Once you publish some content, you can ask for feedback from mentors and peer groups.
Alternatively, you can join a community like the Copyblogger Academy, where you can ask me (Tim) questions and receive feedback from other peers. We also do Q&A sessions with top content creators.
If you want to learn more about how to level up your content creation skills, here are a few additional resources you can check out:
- How to improve your copywriting skills
- How to improve your video content
- How to improve your podcast content
- How to improve your social media content
Another excellent method to improve your content is to study your competitors’ content and determine which content receives the most engagement or positive comments.
For example, if you produce video content on YouTube, you can filter by the most popular videos and then look for patterns and popular influencers to incorporate into your content:
Step 3: Partner with Existing Creators
There’s a misconception that as long as your content is high quality, it will naturally earn engagement.
Unfortunately, most algorithms (social media, search engines, etc.) give more visibility to content that earns a lot of traction and engagement within the first few hours.
When you’re starting, you probably only have a handful of followers, so your content won’t receive much engagement within the first few hours of publishing. Unfortunately, this means your content probably won’t receive much organic reach from the algorithms – even if the content quality is next-level.
This creates a vicious cycle that makes it hard to earn a following and receive more engagement.
To break out of this cycle and help your content receive more organic reach, consider collaborating with an influencer that already has the attention of your target audience.
When they promote your brand to their audience, your content will naturally receive more impressions, which will help it receive more engagement and ultimately help you earn more followers.
The tricky part is getting an influencer with a larger audience to agree to do a content collaboration with a smaller brand with a small audience.
As a rule of thumb, partnerships are most successful when incentives are aligned.
So before you ask an influencer to collaborate with you, ask yourself how this partnership will benefit them.
Some influencers agree to interview smaller brands if they can repurpose the content on their own social media accounts. As most influencers are already setting aside time to create their own content, many will agree to an interview with a smaller brand if they can use that content for their personal brand.
Alex Hormozi is a great example of this in action. He often repurposes all of the interviews he does as social media content, like this clip that he swiped from an interview he did on Impact Theory:
Many influencers also share the content when it goes live and give your brand a shout-out. Here’s a great example:
Not all influencers will agree to an interview, especially if you have a smaller audience. To increase your chances of receiving a “yes,” look for influencers that have recently done interviews with competitors that have a similar audience size.
You can also look for influencers launching a book, as they tend to be more open to interviews.
Note: Even if you’re just writing text-based content (like Twitter or LinkedIn threads), you can still interview someone and then write out the key points from the conversation and post that on your social media channels.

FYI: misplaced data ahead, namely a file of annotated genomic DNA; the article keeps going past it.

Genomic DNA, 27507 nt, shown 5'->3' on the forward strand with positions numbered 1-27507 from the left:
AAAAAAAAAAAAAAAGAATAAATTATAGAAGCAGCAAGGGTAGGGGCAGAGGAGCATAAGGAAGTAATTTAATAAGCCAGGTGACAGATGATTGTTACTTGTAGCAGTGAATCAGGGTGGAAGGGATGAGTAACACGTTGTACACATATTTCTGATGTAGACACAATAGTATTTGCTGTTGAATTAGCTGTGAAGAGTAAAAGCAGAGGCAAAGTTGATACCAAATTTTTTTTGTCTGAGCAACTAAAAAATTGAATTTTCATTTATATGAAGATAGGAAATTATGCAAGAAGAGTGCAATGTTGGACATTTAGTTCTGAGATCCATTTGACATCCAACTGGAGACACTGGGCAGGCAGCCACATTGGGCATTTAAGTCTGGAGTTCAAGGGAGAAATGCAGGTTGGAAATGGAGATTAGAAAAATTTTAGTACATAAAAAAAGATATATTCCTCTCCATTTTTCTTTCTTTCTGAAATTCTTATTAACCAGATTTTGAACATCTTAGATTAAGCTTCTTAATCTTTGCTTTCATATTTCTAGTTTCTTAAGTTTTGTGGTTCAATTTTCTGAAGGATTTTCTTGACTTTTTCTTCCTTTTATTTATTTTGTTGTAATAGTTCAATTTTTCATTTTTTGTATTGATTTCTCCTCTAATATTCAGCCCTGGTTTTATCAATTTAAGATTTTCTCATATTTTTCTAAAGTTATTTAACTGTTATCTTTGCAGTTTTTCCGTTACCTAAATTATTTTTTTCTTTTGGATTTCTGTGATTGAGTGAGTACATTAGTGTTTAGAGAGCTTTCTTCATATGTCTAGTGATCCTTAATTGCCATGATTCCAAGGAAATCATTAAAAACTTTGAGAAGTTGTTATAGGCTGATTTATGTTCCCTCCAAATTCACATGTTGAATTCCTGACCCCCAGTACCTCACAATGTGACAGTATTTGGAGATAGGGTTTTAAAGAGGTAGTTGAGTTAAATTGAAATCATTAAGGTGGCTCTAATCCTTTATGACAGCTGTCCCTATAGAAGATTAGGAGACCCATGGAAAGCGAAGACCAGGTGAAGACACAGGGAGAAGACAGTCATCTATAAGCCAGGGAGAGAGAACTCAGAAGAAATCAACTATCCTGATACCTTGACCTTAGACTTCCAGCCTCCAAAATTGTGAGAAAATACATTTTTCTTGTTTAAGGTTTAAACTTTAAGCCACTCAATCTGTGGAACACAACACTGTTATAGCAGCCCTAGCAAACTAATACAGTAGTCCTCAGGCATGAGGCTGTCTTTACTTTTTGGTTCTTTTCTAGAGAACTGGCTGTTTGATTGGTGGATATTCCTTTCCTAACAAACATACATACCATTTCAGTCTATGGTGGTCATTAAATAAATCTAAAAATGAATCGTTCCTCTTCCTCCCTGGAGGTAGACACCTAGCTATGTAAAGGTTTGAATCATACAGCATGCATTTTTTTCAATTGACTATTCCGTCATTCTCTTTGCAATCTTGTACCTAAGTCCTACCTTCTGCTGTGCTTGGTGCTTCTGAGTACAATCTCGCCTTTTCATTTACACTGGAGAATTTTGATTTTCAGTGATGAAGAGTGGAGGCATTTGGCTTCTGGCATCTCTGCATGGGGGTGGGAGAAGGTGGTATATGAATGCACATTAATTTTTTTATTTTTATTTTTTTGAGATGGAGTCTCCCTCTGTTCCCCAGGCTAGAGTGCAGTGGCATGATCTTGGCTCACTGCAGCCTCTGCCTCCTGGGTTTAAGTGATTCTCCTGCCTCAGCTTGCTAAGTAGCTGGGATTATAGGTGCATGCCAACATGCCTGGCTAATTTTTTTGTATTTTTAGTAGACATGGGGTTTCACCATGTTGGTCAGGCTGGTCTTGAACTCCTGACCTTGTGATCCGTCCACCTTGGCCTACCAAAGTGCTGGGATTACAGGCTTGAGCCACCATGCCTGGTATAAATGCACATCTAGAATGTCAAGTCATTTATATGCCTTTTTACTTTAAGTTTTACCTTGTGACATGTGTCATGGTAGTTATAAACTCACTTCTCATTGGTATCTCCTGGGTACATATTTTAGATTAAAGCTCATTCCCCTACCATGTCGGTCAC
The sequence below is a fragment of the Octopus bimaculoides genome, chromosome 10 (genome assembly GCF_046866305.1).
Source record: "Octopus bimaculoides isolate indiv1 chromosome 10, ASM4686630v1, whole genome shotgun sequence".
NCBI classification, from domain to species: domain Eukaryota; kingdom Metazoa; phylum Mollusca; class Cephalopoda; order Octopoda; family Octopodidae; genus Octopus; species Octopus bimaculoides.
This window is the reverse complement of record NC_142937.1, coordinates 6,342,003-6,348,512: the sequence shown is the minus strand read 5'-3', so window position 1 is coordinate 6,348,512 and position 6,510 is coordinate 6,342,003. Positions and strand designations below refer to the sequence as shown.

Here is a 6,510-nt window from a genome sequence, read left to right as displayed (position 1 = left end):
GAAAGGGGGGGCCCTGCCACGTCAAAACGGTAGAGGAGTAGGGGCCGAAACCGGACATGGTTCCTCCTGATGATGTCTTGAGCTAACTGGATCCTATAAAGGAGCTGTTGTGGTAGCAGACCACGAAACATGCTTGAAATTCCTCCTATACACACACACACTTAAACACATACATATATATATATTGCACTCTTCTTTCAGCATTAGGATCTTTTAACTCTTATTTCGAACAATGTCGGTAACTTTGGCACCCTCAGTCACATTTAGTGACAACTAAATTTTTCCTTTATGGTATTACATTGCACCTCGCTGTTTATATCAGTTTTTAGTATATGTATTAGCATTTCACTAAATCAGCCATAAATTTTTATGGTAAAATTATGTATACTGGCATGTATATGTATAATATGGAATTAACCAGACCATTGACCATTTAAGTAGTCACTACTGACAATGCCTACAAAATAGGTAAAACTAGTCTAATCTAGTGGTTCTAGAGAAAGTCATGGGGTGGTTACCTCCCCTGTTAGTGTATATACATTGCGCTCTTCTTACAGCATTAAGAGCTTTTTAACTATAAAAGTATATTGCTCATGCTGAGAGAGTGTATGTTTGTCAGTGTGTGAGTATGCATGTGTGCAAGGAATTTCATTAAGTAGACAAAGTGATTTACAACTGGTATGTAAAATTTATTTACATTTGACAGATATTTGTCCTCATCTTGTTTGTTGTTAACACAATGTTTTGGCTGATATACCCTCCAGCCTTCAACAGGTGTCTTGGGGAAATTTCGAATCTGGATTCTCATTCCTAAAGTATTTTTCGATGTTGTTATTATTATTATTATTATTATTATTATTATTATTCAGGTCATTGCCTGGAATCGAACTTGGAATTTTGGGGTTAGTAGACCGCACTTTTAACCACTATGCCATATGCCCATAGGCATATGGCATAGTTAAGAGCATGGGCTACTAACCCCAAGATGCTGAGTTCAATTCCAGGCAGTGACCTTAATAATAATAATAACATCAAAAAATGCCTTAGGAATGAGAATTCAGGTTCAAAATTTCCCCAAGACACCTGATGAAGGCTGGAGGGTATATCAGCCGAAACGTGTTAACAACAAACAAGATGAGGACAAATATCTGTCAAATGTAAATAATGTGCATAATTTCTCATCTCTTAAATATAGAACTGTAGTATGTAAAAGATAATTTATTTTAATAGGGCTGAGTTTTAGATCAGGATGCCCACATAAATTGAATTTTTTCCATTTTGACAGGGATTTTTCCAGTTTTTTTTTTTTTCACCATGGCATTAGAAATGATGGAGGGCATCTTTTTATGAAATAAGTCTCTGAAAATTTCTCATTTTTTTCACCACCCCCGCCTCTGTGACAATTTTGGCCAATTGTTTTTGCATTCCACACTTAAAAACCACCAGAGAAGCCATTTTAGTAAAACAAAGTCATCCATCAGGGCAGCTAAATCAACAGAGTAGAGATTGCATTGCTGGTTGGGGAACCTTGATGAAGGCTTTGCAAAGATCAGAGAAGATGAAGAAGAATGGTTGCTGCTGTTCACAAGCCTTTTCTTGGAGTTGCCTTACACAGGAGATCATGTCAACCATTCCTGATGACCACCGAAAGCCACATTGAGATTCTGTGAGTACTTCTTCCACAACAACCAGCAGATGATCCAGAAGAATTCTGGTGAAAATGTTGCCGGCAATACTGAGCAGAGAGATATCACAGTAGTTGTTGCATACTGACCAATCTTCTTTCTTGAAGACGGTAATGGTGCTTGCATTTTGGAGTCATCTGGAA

If you’re struggling to get an influencer to collaborate with you, consider paying for an interview. For example, you can use a platform like Intro.co or Clarity.fm to pay for calls with world-class experts.
You can also pay an influencer directly to promote your content. However, collaborations tend to be more effective as influencers are often more vested in the partnership when their own thought leadership is involved.
If you’re producing audio or video content, you can also offer written guest posts to blogs with similar audiences and simply ask that they insert the video or podcast link somewhere inside the guest post. For example, popular car YouTuber Doug DeMuro got his first several thousand YouTube subscribers by writing for the car blog, Jalopnik, and then inserted his videos into the written content.
Finally, you can also pay to promote your content on social media platforms like Facebook, Instagram, or Twitter.
Step 4: Adopt an Omni Channel Approach
Once you’ve established a solid publishing schedule for your main channel, the best method to increase your output and reach with minimal additional effort is to adopt an omnichannel approach.
For example, if you’re already creating video or podcast content, you can chop that video up into multiple shorter clips and post it across social media platforms like LinkedIn, TikTok, and Instagram.
This allows you to scale reach and engagement exponentially, as your single long-form video is now ten or twenty pieces of content.
Eric Siu and Neil Patel do a great job of repurposing the content for Marketing School. You can see an example here:
For example, you can also put the video script into an AI content writer tool and ask it to write a blog post or social media content based on the script.
The key to succeeding with an omnichannel approach is optimizing each piece of content for the platform on which you intend to publish it. For example, if you’re repurposing a piece of content on TikTok, optimize it with subtitles and edit it in the fast-paced style of content that TikTok users like to consume.